Splunk Search

How could I optimize distributed replication of large lookup tables

Splunk Employee
Splunk Employee

Say I have a distributed environment with 1 search head and 4 indexers. On the search head, I am updating a lookup table as often as every 5 minutes (mac-to-ip lookup generated from the latest dhcp logs). The lookup tables can approach 500MB in size.

Every time the lookup is updated, it takes 1-2 minutes to replicate amongst the indexers (local 100MB connection). During this time the UI on the search head is completely un-responsive. Is this a bug?

What are my options for minimizing the replication task?

Tags (2)
1 Solution



This is a known bug where large bundles (lookup tables) in distributed search environment cause the search to take a long time to start. In version 4.1.4 we change the way we handle these as well as include some config parameters that significantly improve performance.


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Splunk Employee
Splunk Employee

example config:

You can also use [replicationBlacklist] to reduce the size of the knowledge bundle. Since bin directories, jar and lookup files do not need to be replicated to search peers you could blacklist these in distsearch.conf.
on each Search Head:

noBinDir = (.../bin/*)
nojavabin = apps/splunk_archiver/java-bin/...

Note: Blacklist settings will override Whitelist settings

Path Finder

Is there a source for not needing bin directories and lookup files in the knowledge bundle? I thought you needed them for search commands and non-automatic lookups? Am I wrong?

0 Karma

Splunk Employee
Splunk Employee

In which I offer more work-arounds for SPL-30907:

First, let me describe the current state:

The search head is responsible for making sure that the search peers used during search have an up-to-date set of configuration files (bundles). Each search peer has two bundle stores for:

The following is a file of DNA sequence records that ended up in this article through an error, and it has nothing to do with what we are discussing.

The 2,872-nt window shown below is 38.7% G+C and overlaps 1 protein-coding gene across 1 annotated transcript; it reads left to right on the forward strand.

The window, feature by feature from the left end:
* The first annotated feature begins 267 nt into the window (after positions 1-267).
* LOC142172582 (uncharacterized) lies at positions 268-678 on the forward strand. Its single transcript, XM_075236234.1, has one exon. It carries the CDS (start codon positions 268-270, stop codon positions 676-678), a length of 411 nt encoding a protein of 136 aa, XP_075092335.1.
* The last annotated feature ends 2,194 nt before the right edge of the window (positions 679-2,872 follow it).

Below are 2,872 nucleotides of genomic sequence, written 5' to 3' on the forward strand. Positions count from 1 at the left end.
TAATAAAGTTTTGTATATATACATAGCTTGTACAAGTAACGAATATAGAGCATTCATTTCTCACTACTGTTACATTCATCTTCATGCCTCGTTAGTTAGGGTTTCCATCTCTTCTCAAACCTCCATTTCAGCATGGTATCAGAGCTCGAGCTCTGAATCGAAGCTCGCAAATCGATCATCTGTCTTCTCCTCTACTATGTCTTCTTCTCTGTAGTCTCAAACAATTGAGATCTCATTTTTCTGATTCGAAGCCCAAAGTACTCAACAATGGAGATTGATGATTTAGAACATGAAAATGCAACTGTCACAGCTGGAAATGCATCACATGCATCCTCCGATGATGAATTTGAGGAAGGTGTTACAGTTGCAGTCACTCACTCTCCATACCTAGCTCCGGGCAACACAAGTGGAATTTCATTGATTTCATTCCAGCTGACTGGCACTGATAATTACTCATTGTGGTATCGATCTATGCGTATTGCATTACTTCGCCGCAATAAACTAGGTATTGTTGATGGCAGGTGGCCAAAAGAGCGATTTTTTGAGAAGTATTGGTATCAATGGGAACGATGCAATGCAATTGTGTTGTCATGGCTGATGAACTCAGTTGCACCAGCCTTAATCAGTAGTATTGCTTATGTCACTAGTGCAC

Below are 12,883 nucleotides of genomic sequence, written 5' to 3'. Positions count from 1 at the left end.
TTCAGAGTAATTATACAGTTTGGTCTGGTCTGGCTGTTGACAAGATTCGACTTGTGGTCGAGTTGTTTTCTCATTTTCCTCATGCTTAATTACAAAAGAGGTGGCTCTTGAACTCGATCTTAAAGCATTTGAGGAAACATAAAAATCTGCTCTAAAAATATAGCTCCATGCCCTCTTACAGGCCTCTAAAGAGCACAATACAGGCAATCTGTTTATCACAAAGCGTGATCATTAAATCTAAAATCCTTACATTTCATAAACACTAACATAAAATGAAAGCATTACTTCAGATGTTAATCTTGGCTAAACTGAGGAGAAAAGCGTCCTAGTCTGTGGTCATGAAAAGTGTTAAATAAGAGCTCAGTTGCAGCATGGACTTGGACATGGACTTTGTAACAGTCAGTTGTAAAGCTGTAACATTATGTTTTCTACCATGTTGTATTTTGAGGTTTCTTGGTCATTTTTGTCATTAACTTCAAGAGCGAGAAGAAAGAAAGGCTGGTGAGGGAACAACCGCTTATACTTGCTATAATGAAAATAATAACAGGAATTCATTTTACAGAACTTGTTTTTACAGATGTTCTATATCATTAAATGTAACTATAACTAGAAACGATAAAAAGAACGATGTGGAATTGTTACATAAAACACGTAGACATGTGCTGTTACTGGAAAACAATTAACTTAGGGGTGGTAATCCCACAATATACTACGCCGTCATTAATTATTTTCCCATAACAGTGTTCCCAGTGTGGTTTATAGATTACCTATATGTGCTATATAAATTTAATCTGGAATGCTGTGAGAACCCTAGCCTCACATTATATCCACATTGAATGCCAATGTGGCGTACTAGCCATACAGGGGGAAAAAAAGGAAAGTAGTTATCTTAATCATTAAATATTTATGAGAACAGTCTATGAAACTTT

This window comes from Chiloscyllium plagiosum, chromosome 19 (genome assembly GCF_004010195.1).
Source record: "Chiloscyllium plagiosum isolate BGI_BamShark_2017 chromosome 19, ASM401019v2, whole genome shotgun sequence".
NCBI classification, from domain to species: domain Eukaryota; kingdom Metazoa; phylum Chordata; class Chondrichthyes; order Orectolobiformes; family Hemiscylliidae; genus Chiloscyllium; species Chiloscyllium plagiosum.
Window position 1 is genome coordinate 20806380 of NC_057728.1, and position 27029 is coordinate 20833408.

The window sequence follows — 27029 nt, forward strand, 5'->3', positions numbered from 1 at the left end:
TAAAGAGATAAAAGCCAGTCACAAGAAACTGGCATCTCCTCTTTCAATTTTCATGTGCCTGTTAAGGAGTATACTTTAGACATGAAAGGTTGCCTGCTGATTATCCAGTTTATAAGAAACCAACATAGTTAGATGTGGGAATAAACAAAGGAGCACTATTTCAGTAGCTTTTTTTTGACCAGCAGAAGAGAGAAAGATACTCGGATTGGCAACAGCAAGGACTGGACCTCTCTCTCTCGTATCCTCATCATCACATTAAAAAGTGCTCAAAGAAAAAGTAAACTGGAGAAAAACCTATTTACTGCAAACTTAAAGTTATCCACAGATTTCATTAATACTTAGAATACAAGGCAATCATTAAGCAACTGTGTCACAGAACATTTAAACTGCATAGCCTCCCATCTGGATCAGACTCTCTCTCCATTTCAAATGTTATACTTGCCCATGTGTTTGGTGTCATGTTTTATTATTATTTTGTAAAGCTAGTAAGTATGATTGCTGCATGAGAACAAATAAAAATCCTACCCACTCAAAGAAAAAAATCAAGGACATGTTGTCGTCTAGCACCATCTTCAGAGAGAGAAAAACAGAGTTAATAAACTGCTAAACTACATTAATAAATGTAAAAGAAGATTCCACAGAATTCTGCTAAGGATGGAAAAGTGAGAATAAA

- local bundles ($SPLUNK_HOME/etc) - used for indexing, searches originating from itself
- search head bundles ($SPLUNK_HOME/var/run/searchpeers/) - used during searches distributed by another machine

During search dispatching the search head (in a rate controlled manner) contacts all the search peers to determine their bundle version - identified by the 8 bytes of the MD5 of the tared bundles shipped by the search head. If the versions are different the search head uploads the most current bundle version. While bundle replication/synchronization is in place all searches will be blocked (by default, 4.1.4 introduces async bundle replication).
The major problem with the current implementation is that a small config change can cause the entire etc/, which can be quite large (primarily due to large lookup files) to be shipped to all peers. Another big issue is that the search head uri-encodes the contents (which can triple the upload size), only for the peer to unencode it.

Now for some details on SPL-30907. It is resolved, it is waiting for the 4.1.4 release, and contains the following changes to the replication protocol:
  1. thread pool vs. serial replication: 48% improvement
  2. no compression: 58% improvement
  3. new encoding: 17% improvement
  4. encoding cache: 11% improvement
  5. asynchronous replication